Barthel Index

 

What is the Barthel Index?

The Barthel Index consists of 10 items that measure a person's daily functioning specifically the activities of daily living and mobility. The items include feeding, moving from wheelchair to bed and return, grooming, transferring to and from a toilet, bathing, walking on level surface, going up and down stairs, dressing, continence of bowels and bladder.

How is the Barthel Index used?

The assessment can be used to determine a baseline level of functioning and can be used to monitor improvement in activities of daily living over time. The items are weighted according to a scheme developed by the authors. The person receives a score based on whether they have received help while doing the task. The scores for each of the items are summed to create a total score. The higher the score the more "independent" the person. Independence means that the person needs no assistance at any part of the task.   If a persons does about 50% independently then the "middle" score would apply.

In the United Kingdom quite frequently the 5, 10 and 15 scores are substituted by 1, 2, and 3.  This gives a potential maximum of 20 rather than 100.


Example form:

Patient Name:  __________________   Rater: ____________________  Date:      /     /              :      

Activity

Score

Feeding
0 = unable
5 = needs help cutting, spreading butter, etc., or requires modified diet
10 = independent

0     5    10

Bathing
0 = dependent
5 = independent (or in shower)

0        5

Grooming
0 = needs to help with personal care
5 = independent face/hair/teeth/shaving (implements provided)

0     5

Dressing
0 = dependent
5 = needs help but can do about half unaided
10 = independent (including buttons, zips, laces, etc.)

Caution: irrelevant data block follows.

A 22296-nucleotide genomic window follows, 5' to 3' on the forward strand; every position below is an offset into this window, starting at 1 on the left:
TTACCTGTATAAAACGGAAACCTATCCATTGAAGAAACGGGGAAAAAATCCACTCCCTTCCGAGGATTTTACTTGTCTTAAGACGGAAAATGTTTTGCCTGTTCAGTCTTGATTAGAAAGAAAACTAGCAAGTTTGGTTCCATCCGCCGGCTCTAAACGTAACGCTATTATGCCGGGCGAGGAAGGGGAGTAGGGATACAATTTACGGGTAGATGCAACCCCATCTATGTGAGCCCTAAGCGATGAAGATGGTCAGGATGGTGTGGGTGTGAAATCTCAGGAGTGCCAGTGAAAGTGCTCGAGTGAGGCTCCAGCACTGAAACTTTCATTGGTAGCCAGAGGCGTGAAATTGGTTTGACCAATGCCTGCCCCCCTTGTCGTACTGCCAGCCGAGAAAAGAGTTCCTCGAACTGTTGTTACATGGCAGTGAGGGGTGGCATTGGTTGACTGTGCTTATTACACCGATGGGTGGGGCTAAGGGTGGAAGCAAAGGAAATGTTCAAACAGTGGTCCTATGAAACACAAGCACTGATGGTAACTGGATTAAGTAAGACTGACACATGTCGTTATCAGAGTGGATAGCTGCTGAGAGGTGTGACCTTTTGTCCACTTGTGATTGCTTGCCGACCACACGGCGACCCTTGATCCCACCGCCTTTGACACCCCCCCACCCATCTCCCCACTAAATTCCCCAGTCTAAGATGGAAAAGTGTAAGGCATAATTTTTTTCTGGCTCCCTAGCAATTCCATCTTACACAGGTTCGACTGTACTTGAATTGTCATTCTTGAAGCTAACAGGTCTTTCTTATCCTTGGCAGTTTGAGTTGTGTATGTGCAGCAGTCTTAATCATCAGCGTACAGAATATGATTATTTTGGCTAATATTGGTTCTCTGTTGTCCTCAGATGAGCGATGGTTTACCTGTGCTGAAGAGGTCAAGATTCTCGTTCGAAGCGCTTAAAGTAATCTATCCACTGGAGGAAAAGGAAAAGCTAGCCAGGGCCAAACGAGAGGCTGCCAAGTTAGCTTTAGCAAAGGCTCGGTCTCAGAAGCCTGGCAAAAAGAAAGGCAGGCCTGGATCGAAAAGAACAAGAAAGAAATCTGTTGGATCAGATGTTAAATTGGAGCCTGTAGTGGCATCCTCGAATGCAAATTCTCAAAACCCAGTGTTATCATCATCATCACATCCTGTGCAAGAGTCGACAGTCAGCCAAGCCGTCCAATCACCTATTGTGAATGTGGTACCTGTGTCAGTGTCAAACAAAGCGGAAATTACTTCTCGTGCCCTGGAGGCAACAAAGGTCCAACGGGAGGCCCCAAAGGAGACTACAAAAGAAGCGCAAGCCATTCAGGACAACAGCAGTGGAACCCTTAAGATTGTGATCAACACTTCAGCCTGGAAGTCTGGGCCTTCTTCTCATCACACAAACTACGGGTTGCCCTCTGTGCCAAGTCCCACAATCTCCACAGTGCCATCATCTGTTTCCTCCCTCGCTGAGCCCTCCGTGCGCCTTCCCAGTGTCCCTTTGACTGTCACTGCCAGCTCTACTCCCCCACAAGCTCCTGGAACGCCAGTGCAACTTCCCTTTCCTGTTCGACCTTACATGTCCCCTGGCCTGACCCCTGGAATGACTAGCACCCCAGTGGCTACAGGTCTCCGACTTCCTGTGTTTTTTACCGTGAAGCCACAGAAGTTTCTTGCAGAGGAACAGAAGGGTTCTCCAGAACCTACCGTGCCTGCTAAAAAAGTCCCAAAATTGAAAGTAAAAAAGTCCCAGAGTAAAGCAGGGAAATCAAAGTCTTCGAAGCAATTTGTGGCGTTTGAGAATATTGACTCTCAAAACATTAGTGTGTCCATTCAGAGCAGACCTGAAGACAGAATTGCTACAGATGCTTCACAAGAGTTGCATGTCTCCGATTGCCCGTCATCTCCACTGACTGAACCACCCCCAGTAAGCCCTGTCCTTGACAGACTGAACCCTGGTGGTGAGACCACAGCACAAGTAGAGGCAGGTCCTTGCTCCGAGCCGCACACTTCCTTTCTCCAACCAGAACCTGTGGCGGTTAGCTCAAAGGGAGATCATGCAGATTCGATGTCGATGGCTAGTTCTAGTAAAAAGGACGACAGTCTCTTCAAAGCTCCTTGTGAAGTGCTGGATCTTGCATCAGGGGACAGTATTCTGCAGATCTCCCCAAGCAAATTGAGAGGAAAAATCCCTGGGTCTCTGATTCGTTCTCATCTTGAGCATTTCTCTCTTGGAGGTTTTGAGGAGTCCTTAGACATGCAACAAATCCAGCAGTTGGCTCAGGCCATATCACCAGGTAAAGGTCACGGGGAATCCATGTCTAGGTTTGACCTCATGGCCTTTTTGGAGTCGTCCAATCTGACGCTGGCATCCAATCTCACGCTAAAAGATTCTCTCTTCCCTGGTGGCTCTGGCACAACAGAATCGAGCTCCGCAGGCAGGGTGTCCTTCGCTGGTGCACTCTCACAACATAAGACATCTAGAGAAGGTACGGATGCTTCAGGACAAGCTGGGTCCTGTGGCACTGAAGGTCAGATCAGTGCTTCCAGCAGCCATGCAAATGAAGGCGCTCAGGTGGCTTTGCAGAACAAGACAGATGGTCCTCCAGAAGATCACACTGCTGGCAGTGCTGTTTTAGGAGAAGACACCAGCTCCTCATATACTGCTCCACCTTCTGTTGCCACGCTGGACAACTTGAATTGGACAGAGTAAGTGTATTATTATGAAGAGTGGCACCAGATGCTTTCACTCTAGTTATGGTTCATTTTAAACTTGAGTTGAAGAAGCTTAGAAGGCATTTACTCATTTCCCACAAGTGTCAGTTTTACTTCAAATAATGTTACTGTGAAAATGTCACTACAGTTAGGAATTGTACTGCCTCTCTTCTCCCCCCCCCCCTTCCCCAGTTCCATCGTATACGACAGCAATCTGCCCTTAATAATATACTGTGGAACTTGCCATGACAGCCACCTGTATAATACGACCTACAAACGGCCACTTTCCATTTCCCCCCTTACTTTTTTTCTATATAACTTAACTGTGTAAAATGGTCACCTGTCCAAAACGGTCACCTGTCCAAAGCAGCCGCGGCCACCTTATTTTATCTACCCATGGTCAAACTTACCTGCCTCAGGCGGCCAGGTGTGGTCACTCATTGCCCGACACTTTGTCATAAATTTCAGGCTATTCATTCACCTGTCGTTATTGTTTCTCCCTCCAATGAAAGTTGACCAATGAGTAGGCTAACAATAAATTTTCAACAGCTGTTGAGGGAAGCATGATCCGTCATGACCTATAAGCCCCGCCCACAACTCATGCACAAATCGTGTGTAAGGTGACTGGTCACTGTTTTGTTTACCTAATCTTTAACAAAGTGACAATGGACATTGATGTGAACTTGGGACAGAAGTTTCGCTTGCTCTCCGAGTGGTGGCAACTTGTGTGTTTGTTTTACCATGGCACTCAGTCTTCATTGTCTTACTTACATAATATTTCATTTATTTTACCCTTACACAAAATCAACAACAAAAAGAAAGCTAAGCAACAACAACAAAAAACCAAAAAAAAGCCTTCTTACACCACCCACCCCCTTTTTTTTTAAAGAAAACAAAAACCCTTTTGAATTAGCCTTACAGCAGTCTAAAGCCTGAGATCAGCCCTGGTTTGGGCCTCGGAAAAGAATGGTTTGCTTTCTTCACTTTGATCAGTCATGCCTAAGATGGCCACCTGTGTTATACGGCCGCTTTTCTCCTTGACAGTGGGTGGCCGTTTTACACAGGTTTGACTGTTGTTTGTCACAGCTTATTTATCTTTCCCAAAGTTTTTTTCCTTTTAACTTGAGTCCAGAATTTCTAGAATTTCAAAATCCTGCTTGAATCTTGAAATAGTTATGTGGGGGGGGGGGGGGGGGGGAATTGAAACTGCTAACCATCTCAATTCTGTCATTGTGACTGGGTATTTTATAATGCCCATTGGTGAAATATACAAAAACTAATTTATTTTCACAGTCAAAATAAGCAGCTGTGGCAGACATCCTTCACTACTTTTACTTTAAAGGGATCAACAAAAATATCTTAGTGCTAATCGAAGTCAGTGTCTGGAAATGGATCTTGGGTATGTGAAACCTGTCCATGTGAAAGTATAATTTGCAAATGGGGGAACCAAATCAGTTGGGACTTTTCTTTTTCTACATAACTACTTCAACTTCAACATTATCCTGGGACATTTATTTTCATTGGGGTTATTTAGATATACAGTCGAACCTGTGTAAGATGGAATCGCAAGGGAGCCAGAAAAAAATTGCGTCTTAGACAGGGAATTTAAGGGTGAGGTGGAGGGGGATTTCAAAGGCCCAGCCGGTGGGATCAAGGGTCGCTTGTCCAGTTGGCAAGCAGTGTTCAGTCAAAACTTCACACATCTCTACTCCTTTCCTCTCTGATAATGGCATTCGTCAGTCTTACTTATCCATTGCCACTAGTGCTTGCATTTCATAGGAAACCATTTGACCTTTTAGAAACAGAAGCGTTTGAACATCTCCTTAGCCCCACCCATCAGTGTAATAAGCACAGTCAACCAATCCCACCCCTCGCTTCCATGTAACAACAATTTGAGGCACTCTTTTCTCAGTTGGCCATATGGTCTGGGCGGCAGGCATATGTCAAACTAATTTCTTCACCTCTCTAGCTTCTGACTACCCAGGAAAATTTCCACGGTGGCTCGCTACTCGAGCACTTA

0     5     10

Bowels
0 = incontinent (or needs to be given enemas)
5 = occasional accident
10 = continent

0     5    10

Bladder
0 = incontinent, or catheterized and unable to manage alone
5 = occasional accident
10 = continent

0     5    10

Toilet Use
0 = dependent
5 = needs some help, but can do something alone
10 = independent (on and off, dressing, wiping)

0     5    10

Transfers (bed to chair and back)
0 = unable, no sitting balance
5 = major help (one or two people, physical), can sit
10 = minor help (verbal or physical)
15 = independent

0      5    10    15

Mobility (on level surfaces)
0 = immobile or < 50 yards
5 = wheelchair independent, including corners, > 50 yards
10 = walks with help of one person (verbal or physical) > 50 yards
15 = independent (but may use any aid; for example, stick) > 50 yards

0      5    10    15

Stairs
0 = unable
5 = needs help (verbal, physical, carrying aid)
10 = independent

0     5     10

TOTAL  (0 - 100)

________

 

 

References:

Mahoney Fl, Barthel DW:Functional evaluation: the Barthel Index. Md State Med J 14:2, 1965.

van der Putten JJMF, Hobart JC; Freeman JA, Thompson AJ. (1999) Measuring the change indisability after inpatient rehabilitation; comparison of the responsiveness of the Barthel Index and Functional Independence Measure. Journal of Neurology, Neurosurgery, and Psychiatry, 66(4), 480-484. PubMed Link to abstract